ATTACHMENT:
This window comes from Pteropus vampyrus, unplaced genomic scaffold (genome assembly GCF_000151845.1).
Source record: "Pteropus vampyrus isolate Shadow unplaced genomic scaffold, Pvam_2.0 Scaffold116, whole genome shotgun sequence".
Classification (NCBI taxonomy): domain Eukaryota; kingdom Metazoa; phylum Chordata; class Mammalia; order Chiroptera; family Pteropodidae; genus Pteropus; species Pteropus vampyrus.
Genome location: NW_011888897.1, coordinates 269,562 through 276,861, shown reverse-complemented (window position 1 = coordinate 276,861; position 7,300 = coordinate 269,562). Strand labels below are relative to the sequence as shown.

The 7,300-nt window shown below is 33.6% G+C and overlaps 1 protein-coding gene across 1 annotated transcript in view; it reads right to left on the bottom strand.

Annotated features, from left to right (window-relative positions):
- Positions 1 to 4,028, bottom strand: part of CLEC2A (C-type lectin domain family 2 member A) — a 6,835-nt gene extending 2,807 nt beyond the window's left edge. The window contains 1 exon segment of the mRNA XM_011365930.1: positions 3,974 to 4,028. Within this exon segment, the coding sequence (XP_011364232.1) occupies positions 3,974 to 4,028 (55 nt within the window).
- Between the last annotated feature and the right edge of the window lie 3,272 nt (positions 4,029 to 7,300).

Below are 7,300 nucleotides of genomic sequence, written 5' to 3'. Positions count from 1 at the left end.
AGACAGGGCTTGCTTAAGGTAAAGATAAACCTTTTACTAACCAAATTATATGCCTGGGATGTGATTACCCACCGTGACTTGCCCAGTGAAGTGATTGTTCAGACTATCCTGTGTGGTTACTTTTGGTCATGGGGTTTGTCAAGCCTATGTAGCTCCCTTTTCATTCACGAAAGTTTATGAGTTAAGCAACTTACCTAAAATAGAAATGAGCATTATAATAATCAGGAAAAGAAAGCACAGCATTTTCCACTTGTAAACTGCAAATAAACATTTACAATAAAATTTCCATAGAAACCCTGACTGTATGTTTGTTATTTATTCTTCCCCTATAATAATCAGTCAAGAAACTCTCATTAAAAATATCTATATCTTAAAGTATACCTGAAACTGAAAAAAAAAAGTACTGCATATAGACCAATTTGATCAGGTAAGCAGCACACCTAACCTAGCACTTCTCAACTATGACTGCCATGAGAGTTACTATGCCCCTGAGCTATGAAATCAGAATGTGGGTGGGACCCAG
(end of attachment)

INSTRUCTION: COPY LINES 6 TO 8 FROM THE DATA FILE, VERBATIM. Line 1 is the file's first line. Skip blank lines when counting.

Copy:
Annotated features, from left to right (window-relative positions):
- Positions 1 to 4,028, bottom strand: part of CLEC2A (C-type lectin domain family 2 member A) — a 6,835-nt gene extending 2,807 nt beyond the window's left edge. The window contains 1 exon segment of the mRNA XM_011365930.1: positions 3,974 to 4,028. Within this exon segment, the coding sequence (XP_011364232.1) occupies positions 3,974 to 4,028 (55 nt within the window).
- Between the last annotated feature and the right edge of the window lie 3,272 nt (positions 4,029 to 7,300).